– JeffE
    Commented Jun 20, 2016 at 22:32
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    I think submitting a position paper would be the best bet.
    – Sebi
    Commented Jun 21, 2016 at 0:06
  • @JeffE Good point, I'll try to make that clearer
    – Landric
    Commented Jun 21, 2016 at 9:26
  • I think this answer is substantially wrong and still doesn't address @JeffE's point. CS conferences are all, in my experience, looking for actual results. And even a workshop (of the kind that isn't just a conference whose name begins with W) is going to be looking for partial results and not just "Hey, this might work." At the very least, you'd need, "Here's my idea. Here's how it solves some simple but non-trivial problems. Here's how it might be applied to the big problems." and, perhaps "And here are some concrete obstacles that need to be overcome." Commented Jun 21, 2016 at 10:40

Short answers: A blog. An e-book.

A blog meets the basic criteria of your question. You can publish your ideas on the Internet and there will be no tangible results. And you can make a blog for free.

You can also write your idea down into a Word document, put some graphics in it, and output a PDF. Then convert the PDF to a few e-book formats and upload to Amazon. This might cost a little bit of money to get started. But think about it - people might pay money to read your ideas!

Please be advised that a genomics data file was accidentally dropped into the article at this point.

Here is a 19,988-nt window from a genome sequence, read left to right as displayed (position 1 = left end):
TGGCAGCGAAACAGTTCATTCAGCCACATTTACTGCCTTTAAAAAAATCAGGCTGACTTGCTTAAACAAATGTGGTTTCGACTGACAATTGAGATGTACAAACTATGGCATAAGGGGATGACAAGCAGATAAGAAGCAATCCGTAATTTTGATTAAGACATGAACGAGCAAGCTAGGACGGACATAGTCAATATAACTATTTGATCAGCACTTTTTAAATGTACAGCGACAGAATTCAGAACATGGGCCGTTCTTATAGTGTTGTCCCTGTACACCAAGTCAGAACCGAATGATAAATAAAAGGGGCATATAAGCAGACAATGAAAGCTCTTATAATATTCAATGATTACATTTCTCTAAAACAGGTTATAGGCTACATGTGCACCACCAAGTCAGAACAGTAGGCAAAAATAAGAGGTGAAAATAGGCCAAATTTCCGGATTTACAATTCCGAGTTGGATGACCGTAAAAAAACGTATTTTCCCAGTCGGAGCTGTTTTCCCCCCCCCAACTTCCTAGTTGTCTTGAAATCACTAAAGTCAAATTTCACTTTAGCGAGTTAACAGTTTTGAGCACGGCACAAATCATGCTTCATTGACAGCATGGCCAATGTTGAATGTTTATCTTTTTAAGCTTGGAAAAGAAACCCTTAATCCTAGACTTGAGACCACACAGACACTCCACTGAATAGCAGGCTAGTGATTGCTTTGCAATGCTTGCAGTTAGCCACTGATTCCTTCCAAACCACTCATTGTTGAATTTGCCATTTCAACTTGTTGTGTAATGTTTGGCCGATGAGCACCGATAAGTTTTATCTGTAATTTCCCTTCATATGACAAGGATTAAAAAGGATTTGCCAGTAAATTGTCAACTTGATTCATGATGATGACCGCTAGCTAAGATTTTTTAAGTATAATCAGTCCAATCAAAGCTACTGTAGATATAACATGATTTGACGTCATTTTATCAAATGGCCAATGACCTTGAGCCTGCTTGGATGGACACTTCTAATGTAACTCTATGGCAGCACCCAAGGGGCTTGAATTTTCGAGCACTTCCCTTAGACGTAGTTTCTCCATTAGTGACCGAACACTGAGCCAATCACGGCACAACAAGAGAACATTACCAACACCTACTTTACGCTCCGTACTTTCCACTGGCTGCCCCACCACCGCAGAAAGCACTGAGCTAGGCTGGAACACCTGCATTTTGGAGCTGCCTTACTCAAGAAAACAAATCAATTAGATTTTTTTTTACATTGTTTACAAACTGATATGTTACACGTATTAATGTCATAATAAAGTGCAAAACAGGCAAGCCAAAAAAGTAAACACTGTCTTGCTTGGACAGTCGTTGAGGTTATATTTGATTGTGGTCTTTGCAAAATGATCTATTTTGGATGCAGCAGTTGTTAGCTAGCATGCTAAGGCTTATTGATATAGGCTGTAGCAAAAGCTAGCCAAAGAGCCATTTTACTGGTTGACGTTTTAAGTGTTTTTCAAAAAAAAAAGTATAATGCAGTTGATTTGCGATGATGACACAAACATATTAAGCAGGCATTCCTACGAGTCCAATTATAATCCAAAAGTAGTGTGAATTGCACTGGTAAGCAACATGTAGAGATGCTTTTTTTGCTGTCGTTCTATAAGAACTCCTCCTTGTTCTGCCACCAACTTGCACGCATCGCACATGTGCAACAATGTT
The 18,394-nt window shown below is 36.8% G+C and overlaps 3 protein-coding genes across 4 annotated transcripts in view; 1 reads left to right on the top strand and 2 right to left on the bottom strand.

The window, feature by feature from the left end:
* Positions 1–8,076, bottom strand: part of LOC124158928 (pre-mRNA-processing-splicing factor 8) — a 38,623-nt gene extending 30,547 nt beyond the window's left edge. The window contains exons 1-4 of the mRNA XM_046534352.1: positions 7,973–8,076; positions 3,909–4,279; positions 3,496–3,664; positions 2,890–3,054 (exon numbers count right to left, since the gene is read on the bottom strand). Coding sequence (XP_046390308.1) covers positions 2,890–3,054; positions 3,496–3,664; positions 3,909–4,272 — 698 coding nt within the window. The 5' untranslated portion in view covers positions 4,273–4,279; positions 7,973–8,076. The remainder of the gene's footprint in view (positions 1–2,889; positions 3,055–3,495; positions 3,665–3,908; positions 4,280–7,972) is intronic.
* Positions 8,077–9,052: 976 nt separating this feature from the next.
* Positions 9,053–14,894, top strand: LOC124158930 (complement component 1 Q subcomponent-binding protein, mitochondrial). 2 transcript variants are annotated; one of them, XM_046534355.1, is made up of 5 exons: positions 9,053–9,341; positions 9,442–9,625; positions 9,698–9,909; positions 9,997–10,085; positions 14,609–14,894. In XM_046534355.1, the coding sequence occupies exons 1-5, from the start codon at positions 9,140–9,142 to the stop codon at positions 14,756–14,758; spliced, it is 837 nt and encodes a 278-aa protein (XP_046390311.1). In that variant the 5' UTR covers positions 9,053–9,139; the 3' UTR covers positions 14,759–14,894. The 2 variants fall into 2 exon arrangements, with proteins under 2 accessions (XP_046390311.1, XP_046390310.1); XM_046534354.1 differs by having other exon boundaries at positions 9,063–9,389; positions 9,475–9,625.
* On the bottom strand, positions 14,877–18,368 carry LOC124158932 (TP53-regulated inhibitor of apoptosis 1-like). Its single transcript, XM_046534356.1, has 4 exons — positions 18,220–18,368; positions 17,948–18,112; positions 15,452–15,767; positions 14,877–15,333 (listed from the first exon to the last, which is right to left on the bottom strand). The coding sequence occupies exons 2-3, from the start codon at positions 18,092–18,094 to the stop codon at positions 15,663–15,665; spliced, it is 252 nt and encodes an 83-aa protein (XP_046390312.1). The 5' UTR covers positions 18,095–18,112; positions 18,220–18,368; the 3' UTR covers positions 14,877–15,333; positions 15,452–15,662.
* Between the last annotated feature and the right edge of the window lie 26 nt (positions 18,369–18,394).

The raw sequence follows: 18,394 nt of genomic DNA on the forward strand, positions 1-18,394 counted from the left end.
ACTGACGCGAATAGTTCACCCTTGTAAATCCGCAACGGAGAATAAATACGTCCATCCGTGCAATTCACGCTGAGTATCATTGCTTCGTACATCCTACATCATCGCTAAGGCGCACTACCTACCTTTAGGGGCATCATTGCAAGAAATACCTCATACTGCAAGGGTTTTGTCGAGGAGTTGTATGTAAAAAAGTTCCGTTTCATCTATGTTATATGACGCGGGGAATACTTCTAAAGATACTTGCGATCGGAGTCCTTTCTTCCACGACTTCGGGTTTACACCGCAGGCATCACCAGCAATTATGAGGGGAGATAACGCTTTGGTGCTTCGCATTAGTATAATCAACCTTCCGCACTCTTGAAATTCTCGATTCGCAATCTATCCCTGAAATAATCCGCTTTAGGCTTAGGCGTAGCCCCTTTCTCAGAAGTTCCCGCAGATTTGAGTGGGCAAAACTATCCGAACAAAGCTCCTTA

There are also "idea websites" that come and go as well. You can publish there too knowing that two years from now, they will no longer exist.

Ideas are a dime a dozen - maybe cheaper now due to inflation, population growth, automation, and get-rich-quick schemes. In my experience, actually doing the work to implement the idea, doing the research, etc. is the only way to make real headway. An alternative strategy, if you truly believe that the idea is valuable to society, is to KickStarter it (or, if you are from the future reading this, whatever crowdsourcing/project funding platform is available to you) and then hire some people to help you do the research and implement the idea. Ideas are brainfarts. Research and implementations require blood, sweat, tears, money, and sleepless nights.

Okay, all of that was a bit cynical. But there was truth in there too. And you can definitely publish both blogs and e-books and slowly gather a following of those who hang onto your ideas. Good educators are always on the lookout for good, doable ideas they can have their students work on. So it really depends on how far you are willing to take your idea.

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    I agree with the blog idea, but I don't think an e-book is appropriate for the OP's situation.
    – Kimball
    Commented Jun 20, 2016 at 23:55
  • @Kimball - I mostly agree. It depends on how far the OP wants to take it. If it takes many, many pages of text to describe, it could be an appropriate format. Blog posts are best for just a few paragraphs. They get a bit unwieldy/hard to digest for extremely long posts whereas a PDF has much more control over the structure/appearance.
    – K. Doe
    Commented Jun 21, 2016 at 17:09
  • Mostly, who would pay money to read a technical research proposal?
    – David Z
    Commented Jun 24, 2016 at 9:11